Merced County Times Newspaper
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Details emerge on important new center for children’s care

By September 2021, Merced will have a new children’s outpatient care center costing millions of dollars. The new complex within sight of Mercy Medical Center will encompass 25,000 square feet of facilities arranged in three pods, staffed at first by 25 to 30 medical professionals.

Rob Saroyan of Fresno, president of the Valley Children’s Healthcare Foundation, highlighted the new developments planned by the Madera-based children’s hospital which serves an area between Sacramento and Kern counties. Saroyan spoke to about 30 government and community leaders Wednesday night at a 90-minute program at Merced’s Branding Iron restaurant.

Saroyan said the hospital is currently in the design-development stage for the first phase of clinic expansion here. Harris Construction Co. of Fresno is the design-build contractor, with SmithGroup of San Francisco the design architect.

The six-acre complex will be located on formerly city-owned property bordered by Yosemite Avenue, Mansionette Drive and Sandpiper Avenue. It will join outreach facilities already in operation or contemplated in Modesto, Fowler, Visalia and Bakersfield.

Saroyan says the hospital’s goal is to build facilities so parents are no more than 30 miles from a Valley Children’s facility.
Merced’s new facility, which will replace clinic buildings on Olivewood Drive that are currently overtaxed, will offer specialty care, pediatric care and maternal-fetal medicine services for high-risk pregnancies.

Designs for the new complex will be completed in January 2020, with construction documents prepared between January and March 2020, Saroyan said, with the permitting and bid scoping process taking place between March and May of next year.

Construction is to begin in May 2020 and be completed in July 2021, with stocking and staffing scheduled for August 2021 and the facility “going live” in September 2021.

Valley Children’s wants to be a leader in providing children’s health services but Saroyan stressed there will be plenty of collaboration with other health professionals, including local doctors and Mercy Medical Center Merced.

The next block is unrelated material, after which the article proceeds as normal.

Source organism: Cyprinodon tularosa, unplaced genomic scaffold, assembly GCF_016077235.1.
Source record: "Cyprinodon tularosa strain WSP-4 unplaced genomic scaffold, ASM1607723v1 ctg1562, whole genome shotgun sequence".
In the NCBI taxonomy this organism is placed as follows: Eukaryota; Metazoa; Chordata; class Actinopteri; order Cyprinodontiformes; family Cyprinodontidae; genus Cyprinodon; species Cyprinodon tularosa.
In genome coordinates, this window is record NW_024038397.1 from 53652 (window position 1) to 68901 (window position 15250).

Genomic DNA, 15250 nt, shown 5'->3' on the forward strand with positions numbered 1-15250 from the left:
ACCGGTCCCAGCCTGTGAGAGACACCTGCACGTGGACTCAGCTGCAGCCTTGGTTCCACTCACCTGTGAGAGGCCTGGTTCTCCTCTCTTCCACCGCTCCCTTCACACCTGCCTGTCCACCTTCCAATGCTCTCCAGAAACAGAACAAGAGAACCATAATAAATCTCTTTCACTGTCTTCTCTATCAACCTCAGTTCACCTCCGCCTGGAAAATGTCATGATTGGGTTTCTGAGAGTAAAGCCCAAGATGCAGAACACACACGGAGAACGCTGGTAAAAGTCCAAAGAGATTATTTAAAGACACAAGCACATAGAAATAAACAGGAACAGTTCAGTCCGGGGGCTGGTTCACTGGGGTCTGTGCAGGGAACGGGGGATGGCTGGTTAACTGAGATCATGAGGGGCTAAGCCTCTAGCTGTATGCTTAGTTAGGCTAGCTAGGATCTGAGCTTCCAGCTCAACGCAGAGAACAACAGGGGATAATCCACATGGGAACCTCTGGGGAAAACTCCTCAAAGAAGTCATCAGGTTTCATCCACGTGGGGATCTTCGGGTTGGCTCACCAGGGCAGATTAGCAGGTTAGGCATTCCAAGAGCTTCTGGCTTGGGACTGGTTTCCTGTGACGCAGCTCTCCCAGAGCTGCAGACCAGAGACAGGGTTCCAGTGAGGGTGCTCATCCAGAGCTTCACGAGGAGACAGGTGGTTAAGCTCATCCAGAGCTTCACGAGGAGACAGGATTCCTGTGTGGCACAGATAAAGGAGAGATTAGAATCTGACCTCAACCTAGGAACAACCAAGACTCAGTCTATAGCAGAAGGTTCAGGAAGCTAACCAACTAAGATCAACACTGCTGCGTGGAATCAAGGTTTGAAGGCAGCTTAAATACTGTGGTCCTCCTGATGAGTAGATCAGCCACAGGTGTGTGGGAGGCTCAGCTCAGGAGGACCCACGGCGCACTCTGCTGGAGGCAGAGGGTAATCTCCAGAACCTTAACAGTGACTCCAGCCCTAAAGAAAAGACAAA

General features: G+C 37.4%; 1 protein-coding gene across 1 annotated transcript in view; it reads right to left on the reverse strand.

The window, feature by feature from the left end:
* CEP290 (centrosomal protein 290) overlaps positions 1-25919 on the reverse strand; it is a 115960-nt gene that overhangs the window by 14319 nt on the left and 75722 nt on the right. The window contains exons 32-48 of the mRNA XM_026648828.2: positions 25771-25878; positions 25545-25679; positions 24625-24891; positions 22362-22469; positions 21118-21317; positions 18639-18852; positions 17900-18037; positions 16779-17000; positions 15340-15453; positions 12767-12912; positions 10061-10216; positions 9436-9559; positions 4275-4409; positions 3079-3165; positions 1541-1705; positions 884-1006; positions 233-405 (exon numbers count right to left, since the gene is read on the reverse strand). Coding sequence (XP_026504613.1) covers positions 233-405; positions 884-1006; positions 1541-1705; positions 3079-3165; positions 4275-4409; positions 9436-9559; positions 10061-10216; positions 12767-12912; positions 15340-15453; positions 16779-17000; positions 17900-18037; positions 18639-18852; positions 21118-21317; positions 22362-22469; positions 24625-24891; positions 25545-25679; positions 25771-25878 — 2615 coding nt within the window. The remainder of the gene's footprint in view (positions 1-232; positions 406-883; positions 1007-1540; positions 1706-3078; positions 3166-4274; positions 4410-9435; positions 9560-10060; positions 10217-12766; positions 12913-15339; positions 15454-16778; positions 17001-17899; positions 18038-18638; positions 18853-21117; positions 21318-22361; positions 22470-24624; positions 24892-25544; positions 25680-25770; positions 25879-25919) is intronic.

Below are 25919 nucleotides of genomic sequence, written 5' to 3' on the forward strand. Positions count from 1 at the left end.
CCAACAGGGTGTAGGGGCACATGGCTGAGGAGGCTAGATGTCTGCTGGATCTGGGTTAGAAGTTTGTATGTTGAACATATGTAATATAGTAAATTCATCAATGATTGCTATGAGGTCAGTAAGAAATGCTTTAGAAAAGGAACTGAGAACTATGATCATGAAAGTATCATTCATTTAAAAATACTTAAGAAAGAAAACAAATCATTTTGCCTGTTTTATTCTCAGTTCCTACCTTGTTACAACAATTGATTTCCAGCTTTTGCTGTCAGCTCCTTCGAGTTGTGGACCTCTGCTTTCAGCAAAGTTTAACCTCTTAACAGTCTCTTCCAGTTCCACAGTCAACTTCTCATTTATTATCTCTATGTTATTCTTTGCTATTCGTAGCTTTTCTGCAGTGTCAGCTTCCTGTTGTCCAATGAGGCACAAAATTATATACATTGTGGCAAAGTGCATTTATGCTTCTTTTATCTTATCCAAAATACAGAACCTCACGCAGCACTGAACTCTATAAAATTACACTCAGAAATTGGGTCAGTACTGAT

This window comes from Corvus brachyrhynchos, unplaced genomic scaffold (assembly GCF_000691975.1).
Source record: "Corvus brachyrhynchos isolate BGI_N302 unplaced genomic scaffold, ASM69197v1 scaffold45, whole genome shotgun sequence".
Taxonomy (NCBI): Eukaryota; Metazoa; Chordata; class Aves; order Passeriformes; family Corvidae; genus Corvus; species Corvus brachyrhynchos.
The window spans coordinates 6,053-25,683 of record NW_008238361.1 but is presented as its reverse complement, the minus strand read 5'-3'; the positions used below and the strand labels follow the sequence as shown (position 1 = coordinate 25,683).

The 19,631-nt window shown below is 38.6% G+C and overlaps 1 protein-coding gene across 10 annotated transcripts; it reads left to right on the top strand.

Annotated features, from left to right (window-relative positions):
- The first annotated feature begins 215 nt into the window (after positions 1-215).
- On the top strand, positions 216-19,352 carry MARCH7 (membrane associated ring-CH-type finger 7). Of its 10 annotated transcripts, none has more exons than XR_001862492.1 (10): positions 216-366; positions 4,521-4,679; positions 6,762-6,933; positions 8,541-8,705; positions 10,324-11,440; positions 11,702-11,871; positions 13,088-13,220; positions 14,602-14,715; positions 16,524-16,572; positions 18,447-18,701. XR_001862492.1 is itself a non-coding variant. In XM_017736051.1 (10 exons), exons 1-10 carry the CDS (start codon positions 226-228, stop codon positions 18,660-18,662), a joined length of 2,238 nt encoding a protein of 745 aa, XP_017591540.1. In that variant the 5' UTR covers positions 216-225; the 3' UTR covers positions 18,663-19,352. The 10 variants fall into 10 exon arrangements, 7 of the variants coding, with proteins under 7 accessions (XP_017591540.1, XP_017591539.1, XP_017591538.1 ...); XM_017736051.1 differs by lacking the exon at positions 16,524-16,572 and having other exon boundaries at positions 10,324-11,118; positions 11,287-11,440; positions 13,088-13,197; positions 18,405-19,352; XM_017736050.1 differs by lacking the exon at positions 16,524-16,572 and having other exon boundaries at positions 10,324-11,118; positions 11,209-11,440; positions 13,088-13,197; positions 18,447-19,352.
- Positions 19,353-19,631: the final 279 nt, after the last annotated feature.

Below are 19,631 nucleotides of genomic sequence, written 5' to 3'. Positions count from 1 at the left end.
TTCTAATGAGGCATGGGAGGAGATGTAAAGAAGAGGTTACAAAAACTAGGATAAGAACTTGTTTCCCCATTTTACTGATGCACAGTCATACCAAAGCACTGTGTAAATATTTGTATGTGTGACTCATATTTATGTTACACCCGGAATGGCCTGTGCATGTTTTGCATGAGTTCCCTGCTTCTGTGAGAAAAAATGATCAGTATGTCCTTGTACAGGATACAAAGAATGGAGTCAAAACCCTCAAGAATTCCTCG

When it’s completed, parents of sick children will be able to meet with specialists in Merced rather than having to drive to the hospital on the edge of Madera.

Saroyan said the hospital has not finalized budget numbers for the Merced complex yet, which depends upon the number of square feet of the prospective buildings. In the next two weeks more concise financial figures should be available.
But the complex will be in the multi-million dollar range, Saroyan said.

Assemblyman Adam Gray, D-Merced, said this represents an important investment in one of the most underserved areas in this region. He said Valley Children’s Hospital is an incredible resource for this area.
In its planning the hospital is building in provisions for expansion. At full buildout, the complex could encompass approximately 40,000 square feet.

Matthew Steele, the service development officer for the Valley Children’s Healthcare Foundation, said until the hospital can purchase property and services it won’t build anywhere. No leases are involved in the Merced project.

“The money is there before we build them,” Steele said.

Steele said more than 10,000 children are served at Valley Children’s outpatient clinic in Modesto. Seventy percent of the children served have no way of paying.

“We serve every child anytime,” Steele said.

Saroyan said the foundation is excited about the next phase of participation with the Merced community. Valley Children’s Hospital is the only dedicated pediatric medical care facility in the Central Valley in an area stretching from Modesto to Bakersfield.

The hospital is celebrating 70 years of existence this year, serving 1.3 million children. The hospital’s goal is to provide more access to health care for children.

Saroyan confirmed Merced has a shortage of pediatricians. He says the hospital hopes to collaborate with local pediatricians, rather than compete with them.

“Our medical group will do an assessment on what the community needs in health care and make sure we have the right doctors,” Saroyan said.

In years past children would be frightened with the antiseptic, clinical look of health care but the new facilities involve doing interesting, interactive things in a playful way.

He said Valley Children’s is creating new patient experience. When this happens, outcomes are much better. Using interactive tools, children’s experiences will be very engaging, something similar to a visit to Disneyland.

Saroyan said there will be opportunities for the community to get involved in Merced’s new project. Seventy-three percent of the donations to Valley Children’s Hospital go for patient services, with 6 percent earmarked for construction and 11 percent for purchase of equipment. The hospital has raised more than $70 million in the last five years.

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